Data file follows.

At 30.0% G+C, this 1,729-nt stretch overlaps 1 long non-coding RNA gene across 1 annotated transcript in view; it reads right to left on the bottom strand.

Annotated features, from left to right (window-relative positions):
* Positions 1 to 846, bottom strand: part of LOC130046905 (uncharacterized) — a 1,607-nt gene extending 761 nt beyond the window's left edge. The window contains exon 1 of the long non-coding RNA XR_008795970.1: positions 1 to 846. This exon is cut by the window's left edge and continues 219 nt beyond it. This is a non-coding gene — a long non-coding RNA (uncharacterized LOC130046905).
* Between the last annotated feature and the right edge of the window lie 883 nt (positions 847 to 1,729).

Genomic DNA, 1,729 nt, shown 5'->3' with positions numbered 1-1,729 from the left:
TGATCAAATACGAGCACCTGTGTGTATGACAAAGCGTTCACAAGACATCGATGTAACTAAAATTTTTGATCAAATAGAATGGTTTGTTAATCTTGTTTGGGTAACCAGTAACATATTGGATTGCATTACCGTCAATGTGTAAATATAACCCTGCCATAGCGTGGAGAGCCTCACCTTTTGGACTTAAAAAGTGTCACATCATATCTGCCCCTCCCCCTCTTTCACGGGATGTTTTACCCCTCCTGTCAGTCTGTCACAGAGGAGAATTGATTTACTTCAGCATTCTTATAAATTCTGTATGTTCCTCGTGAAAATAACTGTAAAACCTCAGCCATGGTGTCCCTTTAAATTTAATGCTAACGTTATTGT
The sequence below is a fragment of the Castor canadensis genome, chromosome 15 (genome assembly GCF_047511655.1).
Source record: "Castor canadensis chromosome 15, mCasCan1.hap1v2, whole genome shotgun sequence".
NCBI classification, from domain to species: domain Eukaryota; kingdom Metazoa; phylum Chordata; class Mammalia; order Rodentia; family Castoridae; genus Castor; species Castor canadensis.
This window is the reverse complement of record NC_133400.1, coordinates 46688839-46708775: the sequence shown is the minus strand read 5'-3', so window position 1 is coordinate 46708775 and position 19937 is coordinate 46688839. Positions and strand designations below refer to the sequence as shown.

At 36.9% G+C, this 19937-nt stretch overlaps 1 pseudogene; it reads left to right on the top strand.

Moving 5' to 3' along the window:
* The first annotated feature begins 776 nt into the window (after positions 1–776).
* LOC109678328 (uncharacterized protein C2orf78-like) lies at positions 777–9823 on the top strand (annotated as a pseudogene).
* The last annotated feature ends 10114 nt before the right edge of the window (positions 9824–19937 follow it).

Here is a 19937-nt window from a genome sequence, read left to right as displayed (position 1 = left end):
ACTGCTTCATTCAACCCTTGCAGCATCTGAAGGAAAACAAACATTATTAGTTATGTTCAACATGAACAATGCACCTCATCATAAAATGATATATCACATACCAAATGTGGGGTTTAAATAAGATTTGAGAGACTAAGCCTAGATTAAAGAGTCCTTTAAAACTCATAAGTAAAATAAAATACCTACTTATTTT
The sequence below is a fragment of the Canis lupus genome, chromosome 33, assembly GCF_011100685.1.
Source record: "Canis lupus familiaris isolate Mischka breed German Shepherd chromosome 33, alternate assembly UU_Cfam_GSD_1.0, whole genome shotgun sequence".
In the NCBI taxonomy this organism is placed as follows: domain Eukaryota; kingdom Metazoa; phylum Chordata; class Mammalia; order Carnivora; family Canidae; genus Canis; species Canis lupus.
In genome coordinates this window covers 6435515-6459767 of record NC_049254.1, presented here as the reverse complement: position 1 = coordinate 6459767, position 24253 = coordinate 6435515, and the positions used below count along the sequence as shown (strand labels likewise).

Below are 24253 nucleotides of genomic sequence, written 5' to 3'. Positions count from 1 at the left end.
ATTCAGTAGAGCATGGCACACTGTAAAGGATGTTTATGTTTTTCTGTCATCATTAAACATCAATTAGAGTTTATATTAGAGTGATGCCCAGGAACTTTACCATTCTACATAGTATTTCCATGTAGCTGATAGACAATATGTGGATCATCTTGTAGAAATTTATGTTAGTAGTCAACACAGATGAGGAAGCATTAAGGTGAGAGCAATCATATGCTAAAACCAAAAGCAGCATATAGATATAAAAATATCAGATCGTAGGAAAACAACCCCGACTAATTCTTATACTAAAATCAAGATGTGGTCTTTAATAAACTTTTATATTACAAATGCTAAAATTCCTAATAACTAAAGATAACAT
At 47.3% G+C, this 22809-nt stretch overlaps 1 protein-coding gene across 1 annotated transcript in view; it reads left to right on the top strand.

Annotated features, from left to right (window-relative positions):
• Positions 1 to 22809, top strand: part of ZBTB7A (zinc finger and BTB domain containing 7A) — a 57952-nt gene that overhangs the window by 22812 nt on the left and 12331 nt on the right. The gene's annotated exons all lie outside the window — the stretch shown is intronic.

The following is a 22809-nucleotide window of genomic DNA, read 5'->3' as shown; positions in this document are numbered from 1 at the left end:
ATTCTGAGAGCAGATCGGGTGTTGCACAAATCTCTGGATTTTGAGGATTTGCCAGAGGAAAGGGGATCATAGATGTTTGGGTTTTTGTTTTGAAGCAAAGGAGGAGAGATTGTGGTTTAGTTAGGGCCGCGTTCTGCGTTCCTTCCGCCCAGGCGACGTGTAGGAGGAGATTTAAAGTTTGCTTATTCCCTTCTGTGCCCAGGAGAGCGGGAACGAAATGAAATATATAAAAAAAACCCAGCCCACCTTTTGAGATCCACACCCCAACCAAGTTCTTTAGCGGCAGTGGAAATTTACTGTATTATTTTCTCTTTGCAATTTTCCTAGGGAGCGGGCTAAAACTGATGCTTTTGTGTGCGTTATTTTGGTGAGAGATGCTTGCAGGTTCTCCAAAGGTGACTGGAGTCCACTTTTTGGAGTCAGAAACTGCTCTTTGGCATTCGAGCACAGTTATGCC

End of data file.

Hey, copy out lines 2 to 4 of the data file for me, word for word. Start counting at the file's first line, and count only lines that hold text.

Annotated features, from left to right (window-relative positions):
* Positions 1 to 846, bottom strand: part of LOC130046905 (uncharacterized) — a 1,607-nt gene extending 761 nt beyond the window's left edge. The window contains exon 1 of the long non-coding RNA XR_008795970.1: positions 1 to 846. This exon is cut by the window's left edge and continues 219 nt beyond it. This is a non-coding gene — a long non-coding RNA (uncharacterized LOC130046905).
* Between the last annotated feature and the right edge of the window lie 883 nt (positions 847 to 1,729).